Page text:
When you watch a film, what is it exactly you are hoping to discover while watching? A new actor or actress? A new piece of the director, writer, cinematographer or editor’s work? A mentally and psychologically challenging piece of art? Or perhaps you just would like to escape reality for a few hours and be entertained. Obviously, there’s no wrong answer to this rhetorical question I’ve just asked but it certainly makes you wonder. Regardless of what your answer might be, we all become occupied with this when watching a movie. We allow a filmmaker to take complete and total control of our psyche through whatever it is they are showing us and they make us hear what it is they want to say.
Filmmakers want to manipulate us. Some want to point out the truth or expose a lie. Some simply want to ask a question and ask us to come up with an answer or maybe even more questions. However, there are some filmmakers who don’t want to give us any answers. They present so many different images on the surface that they give off the feeling that there is something much deeper going on, only for us to never fully decipher the puzzle they have put forth. Certain filmmakers want to entice us, subject us to their deepest and darkest thoughts that not only raise questions but make us contemplate everything we have ever known. These filmmakers force us to delve into the scariest corners of our minds and explore reasoning we never even thought of prior to watching any film before. And no filmmaker challenges their audience more than David Lynch.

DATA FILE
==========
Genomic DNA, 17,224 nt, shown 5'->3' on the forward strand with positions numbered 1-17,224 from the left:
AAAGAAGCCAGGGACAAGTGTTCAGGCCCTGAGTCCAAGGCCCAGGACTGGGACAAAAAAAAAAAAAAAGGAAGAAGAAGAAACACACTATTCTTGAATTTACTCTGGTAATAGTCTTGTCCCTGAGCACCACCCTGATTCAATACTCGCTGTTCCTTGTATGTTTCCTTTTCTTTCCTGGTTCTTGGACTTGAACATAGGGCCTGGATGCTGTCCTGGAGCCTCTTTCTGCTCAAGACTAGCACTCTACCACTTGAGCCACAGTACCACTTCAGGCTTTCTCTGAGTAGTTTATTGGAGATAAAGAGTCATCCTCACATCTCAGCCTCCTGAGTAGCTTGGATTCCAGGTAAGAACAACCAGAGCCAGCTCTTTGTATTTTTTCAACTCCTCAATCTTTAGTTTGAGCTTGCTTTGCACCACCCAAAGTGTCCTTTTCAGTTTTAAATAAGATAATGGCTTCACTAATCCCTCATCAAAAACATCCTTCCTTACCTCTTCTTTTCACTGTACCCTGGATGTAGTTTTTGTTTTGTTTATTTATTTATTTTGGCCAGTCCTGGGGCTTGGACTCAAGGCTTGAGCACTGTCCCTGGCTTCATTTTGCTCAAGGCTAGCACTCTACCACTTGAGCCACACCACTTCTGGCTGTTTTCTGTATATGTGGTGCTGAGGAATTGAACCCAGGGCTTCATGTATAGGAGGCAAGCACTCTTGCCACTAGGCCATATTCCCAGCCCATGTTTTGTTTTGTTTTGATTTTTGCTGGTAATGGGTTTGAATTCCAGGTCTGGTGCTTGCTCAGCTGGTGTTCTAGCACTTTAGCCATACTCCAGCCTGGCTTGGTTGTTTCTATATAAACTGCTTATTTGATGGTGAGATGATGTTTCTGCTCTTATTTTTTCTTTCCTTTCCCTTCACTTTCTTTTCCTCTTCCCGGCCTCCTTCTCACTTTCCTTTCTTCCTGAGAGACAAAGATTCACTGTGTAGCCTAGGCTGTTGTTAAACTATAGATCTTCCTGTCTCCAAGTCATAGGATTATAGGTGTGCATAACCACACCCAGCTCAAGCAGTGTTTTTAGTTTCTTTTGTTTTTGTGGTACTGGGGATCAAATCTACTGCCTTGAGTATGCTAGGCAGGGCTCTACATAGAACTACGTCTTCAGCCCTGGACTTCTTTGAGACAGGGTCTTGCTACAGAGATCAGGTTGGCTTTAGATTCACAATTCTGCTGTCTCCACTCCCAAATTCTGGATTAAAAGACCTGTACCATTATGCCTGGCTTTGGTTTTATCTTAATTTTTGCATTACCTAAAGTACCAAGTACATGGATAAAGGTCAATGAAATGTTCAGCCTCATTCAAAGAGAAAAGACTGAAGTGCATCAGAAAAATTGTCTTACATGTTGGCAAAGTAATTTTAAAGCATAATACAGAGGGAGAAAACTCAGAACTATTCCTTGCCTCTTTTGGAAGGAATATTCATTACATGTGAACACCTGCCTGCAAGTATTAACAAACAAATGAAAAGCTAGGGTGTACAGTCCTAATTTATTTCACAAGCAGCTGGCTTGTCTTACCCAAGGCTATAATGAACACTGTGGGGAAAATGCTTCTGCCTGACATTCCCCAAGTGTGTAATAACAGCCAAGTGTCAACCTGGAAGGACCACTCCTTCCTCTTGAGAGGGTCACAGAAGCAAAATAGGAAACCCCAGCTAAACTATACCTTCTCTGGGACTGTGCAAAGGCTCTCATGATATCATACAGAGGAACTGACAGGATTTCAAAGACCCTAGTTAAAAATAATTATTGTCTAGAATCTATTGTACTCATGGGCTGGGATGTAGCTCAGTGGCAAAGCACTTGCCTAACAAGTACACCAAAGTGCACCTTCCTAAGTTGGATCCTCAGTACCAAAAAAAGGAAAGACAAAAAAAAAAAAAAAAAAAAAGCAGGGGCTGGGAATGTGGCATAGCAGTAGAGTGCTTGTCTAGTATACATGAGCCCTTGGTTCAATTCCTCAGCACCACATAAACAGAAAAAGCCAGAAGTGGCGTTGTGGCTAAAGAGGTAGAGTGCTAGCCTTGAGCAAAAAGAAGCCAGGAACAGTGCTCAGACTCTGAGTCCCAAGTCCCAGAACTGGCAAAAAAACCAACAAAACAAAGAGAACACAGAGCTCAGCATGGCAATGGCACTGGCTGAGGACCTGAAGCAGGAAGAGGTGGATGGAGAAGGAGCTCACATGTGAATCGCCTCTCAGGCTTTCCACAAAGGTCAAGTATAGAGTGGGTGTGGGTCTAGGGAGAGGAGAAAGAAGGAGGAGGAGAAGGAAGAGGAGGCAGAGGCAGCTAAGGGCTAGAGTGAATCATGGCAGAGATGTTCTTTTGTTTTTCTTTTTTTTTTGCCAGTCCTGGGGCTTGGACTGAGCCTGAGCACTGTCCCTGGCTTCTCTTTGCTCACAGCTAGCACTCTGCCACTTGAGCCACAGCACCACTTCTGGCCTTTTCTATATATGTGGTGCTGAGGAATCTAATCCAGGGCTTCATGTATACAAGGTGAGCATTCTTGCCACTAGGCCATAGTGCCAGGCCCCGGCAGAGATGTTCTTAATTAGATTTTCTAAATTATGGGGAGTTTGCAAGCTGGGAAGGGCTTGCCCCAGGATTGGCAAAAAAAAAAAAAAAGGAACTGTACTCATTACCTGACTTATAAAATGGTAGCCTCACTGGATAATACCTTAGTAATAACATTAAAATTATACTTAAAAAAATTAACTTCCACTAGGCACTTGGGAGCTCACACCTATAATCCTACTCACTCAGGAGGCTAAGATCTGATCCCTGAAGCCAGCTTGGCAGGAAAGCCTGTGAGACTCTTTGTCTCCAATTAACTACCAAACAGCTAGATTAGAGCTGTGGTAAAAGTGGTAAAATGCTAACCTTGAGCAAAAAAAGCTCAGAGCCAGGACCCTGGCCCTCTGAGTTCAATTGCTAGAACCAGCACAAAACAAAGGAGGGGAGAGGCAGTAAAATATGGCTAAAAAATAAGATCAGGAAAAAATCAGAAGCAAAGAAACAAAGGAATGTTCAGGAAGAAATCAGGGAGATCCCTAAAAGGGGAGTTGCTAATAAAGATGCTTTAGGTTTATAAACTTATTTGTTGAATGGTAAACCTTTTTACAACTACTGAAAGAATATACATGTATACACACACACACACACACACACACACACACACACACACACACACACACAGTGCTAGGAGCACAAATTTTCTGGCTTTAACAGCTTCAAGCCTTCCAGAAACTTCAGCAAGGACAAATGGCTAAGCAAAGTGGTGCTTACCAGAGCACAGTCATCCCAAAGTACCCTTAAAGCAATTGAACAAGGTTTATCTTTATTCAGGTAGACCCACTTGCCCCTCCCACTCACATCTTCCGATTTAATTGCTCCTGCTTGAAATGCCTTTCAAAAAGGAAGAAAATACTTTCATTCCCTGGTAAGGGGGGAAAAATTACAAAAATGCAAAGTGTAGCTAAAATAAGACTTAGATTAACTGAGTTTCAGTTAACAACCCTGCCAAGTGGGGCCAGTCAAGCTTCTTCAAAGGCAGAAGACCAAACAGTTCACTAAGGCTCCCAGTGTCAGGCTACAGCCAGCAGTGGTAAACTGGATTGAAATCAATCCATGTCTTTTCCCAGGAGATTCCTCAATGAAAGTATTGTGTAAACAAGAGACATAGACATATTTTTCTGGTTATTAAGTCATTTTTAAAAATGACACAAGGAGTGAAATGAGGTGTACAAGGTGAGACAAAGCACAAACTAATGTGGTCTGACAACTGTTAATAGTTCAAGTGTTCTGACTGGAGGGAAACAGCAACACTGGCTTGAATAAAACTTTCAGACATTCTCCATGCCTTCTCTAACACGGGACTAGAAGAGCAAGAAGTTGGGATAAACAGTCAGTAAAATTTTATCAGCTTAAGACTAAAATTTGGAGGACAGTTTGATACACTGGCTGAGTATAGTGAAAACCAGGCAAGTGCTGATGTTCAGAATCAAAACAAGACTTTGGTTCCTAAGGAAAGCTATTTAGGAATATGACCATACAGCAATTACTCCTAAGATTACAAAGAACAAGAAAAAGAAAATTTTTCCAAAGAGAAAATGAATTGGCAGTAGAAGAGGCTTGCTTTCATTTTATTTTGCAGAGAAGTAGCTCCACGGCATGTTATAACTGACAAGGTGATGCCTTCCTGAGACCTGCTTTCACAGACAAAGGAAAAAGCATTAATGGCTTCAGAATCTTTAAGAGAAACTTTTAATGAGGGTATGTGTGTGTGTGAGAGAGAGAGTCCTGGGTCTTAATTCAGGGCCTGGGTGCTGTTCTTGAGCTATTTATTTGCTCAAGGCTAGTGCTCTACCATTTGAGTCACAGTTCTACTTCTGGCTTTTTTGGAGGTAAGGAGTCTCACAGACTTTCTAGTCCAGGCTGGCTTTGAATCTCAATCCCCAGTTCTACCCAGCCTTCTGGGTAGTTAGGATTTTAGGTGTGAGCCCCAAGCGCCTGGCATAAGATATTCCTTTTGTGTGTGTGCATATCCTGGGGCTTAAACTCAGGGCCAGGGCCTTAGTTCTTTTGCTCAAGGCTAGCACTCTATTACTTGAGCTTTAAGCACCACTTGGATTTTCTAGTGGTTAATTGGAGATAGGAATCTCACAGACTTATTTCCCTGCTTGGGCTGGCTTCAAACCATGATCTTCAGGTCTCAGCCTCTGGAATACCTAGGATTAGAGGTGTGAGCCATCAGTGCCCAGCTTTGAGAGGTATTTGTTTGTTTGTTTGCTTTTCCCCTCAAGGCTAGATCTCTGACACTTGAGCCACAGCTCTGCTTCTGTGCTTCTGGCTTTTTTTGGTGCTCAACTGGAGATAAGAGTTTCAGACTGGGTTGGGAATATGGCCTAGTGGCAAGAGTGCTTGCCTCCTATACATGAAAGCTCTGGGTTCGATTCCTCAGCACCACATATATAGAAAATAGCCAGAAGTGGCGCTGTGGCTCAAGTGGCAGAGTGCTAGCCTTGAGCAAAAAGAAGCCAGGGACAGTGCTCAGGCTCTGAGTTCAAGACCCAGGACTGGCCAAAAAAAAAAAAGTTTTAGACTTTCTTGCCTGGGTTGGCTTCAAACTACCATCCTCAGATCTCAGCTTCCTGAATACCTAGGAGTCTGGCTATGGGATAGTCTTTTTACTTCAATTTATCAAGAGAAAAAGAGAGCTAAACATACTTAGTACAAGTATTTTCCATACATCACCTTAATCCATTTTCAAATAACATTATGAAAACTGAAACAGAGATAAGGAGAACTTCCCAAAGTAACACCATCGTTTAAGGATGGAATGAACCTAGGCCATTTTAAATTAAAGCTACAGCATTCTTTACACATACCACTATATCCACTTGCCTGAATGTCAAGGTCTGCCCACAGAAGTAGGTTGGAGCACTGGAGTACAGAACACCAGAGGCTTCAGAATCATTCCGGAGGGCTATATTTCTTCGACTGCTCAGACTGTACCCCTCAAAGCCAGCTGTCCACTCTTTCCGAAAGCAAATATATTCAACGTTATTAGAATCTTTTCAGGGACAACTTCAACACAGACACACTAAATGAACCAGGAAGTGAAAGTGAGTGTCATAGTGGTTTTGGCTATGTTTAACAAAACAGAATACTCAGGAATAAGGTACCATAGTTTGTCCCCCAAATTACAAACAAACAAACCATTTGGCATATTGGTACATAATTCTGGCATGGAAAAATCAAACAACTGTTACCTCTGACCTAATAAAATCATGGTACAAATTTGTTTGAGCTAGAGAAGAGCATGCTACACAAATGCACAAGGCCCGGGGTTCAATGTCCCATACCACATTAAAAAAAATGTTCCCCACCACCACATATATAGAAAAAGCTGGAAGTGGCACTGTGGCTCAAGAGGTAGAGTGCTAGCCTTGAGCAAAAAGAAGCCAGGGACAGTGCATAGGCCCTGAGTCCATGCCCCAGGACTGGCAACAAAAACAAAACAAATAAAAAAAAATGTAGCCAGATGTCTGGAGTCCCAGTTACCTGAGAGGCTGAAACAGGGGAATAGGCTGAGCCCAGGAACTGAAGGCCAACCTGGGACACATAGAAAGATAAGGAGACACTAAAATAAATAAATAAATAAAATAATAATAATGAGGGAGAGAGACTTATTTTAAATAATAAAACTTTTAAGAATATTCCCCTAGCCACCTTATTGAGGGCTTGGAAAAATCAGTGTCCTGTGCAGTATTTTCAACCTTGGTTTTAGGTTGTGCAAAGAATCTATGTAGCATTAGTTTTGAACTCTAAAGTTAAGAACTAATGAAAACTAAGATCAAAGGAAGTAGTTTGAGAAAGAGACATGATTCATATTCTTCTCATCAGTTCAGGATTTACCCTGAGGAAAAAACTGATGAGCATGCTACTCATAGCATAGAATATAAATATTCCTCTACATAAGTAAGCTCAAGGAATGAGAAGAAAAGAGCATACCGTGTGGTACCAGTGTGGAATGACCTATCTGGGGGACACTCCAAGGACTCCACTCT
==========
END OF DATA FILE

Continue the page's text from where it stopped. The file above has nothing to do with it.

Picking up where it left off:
Described as “the first popular surrealist” by film critic Pauline Kael, David Lynch is a director whose name has somehow taken the form of an adjective rather than a noun. When we describe films that have a feeling we can’t quite put our finger on or feel a little bit off the beaten path, we call them “Lynchian.” His films are something truly unique and special. He works within an area that many other directors never even remotely try to approach, an area that is truly undefinable but simultaneously stunning. It’s because of this, that his career is finally being acknowledged by the Academy of Motion Picture Arts and Sciences with an Honorary Oscar for his contributions towards the world of cinema.